Johnny's In Darien Gears Up For 'Record Store Day'

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Johnny Konrad of Johnny's Records in Darien said that Record Store Day has become the busiest day of the year.
Johnny Konrad of Johnny's Records in Darien said that Record Store Day has become the busiest day of the year. Photo Credit: Casey Donahue

DARIEN, Conn. -- Record Store Day has become the busiest day of the year for Johnny's Records in Darien, and owner Johnny Konrad said it is only getting more popular.

"It's phenomenally busy. We've been getting phone calls about it for months. It gets bigger every year," Konrad said.

Record Store Day will be held nationwide this year on Saturday, April 19. The tradition started in 2007 as a way of celebrating independent record stores and vinyl recordings. Record companies release special vinyl editions of all genres of music, from classic rock like Jimi Hendrix and the Doors to new music like One Direction. Konrad said that last year there were about 325 records released for Record Store Day. This year that number has increased to more than 600.

"It's had a major impact on the future of the record industry," he said. "Vinyl has been growing astonishingly. A few years ago everybody thought the record industry was doomed, but vinyl has given it new life."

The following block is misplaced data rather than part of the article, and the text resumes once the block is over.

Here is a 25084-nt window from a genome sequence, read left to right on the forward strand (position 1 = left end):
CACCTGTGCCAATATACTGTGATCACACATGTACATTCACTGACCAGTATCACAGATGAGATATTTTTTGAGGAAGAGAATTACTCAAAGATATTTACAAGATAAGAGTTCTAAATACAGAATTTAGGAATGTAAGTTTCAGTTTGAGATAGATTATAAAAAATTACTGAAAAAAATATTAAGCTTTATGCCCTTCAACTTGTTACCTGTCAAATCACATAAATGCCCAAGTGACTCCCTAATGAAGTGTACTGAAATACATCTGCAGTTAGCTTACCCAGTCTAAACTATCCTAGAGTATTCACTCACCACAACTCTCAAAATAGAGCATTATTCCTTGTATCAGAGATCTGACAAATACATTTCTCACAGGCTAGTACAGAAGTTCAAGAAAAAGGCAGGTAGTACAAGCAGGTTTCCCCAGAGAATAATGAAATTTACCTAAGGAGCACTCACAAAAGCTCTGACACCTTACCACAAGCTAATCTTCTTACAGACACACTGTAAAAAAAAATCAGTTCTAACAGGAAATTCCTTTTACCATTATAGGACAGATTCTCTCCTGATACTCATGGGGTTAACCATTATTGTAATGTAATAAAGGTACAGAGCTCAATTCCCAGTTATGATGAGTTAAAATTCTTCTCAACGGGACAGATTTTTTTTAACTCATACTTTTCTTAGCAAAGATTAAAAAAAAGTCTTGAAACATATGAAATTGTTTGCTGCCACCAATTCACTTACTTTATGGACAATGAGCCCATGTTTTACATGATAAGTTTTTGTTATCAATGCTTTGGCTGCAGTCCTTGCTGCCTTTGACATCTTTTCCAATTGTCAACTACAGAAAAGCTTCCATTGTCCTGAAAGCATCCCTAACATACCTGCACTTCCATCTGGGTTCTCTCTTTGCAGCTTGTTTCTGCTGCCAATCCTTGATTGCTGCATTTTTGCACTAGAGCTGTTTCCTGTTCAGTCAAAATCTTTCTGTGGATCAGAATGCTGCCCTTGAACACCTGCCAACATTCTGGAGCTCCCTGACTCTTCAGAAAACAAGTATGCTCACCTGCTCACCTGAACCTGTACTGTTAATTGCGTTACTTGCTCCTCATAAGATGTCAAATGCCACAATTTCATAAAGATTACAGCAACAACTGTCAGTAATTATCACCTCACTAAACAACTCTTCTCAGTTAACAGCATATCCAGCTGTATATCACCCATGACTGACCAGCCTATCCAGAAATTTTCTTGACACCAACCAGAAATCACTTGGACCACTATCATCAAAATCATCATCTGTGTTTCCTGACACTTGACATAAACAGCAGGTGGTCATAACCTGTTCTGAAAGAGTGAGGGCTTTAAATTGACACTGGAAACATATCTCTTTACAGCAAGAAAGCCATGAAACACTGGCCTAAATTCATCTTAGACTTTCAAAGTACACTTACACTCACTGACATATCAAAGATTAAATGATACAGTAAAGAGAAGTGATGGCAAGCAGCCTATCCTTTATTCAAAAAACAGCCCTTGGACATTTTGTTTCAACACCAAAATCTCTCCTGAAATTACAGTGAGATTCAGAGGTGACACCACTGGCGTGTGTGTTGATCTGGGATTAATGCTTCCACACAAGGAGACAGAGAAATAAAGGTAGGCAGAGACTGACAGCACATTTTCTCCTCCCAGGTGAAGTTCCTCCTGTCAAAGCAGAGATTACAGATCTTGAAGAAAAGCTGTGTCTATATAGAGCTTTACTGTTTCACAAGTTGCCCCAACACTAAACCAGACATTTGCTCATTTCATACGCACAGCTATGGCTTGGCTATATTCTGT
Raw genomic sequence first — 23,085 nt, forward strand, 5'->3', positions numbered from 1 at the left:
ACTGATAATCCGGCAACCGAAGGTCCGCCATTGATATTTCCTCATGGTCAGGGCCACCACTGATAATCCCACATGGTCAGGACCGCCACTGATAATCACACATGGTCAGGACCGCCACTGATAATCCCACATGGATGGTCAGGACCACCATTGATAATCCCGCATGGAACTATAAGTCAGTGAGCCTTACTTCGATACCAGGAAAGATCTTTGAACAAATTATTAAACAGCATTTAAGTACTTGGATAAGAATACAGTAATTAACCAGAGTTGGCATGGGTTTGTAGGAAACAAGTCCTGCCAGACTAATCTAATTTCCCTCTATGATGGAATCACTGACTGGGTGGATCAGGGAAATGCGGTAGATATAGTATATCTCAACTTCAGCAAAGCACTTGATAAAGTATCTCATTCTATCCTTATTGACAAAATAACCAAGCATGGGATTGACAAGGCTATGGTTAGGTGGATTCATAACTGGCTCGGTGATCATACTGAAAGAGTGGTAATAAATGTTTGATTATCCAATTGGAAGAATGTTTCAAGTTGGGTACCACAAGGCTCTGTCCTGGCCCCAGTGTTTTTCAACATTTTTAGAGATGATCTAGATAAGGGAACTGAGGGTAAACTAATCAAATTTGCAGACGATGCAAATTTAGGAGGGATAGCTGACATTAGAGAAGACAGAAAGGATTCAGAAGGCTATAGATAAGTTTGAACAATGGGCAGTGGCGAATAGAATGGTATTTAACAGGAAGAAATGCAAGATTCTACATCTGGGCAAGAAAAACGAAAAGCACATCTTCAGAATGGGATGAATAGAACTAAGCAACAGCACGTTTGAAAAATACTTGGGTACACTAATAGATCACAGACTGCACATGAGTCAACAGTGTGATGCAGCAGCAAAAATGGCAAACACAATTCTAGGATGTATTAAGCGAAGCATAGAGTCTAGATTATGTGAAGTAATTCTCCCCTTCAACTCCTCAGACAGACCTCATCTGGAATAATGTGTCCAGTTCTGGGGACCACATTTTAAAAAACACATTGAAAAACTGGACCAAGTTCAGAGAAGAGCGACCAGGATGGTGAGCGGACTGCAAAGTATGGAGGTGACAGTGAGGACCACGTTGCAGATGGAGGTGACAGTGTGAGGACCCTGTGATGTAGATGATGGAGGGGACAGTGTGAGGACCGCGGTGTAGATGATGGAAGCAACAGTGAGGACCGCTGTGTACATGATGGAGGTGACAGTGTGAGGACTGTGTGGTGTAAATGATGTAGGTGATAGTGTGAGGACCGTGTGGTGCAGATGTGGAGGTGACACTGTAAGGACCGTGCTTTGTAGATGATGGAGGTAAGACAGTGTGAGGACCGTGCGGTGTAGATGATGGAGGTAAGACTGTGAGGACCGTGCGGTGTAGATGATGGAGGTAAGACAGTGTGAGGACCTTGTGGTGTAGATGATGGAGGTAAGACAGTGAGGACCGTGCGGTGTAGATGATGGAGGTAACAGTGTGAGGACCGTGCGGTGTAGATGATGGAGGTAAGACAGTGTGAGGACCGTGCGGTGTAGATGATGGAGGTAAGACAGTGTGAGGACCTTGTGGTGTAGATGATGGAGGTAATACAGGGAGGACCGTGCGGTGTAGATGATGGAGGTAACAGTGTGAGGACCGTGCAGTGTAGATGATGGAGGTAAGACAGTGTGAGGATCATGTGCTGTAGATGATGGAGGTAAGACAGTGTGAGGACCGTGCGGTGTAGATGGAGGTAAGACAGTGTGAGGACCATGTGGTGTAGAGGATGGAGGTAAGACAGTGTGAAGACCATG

One major reason that vinyl has grown in popularity is the quality of the the sound, Konrad said.

"Analog really sounds better than digital."

Another reason is that album cover art looks a lot better on large records than it does on CDs. He said that people like to collect music and album art, but that it is not as satisfying on the smaller CDs.

"The artwork on record albums is so beautiful. It's really an unrecognized form of art," Konrad said.

As more and more people buy their music on vinyl, he said that bands are starting to come around to the format's popularity. The Grateful Dead was one of the first bands to embrace Record Store Day, and this year will be releasing a recording of a live 1979 show from Hampton, Va.

"It's been getting really big for years," Konrad said. "A lot of people didn't believe it, they thought it was a fad and that it would go the way of the hula-hoop. But it's not a fad, people are really into vinyl."

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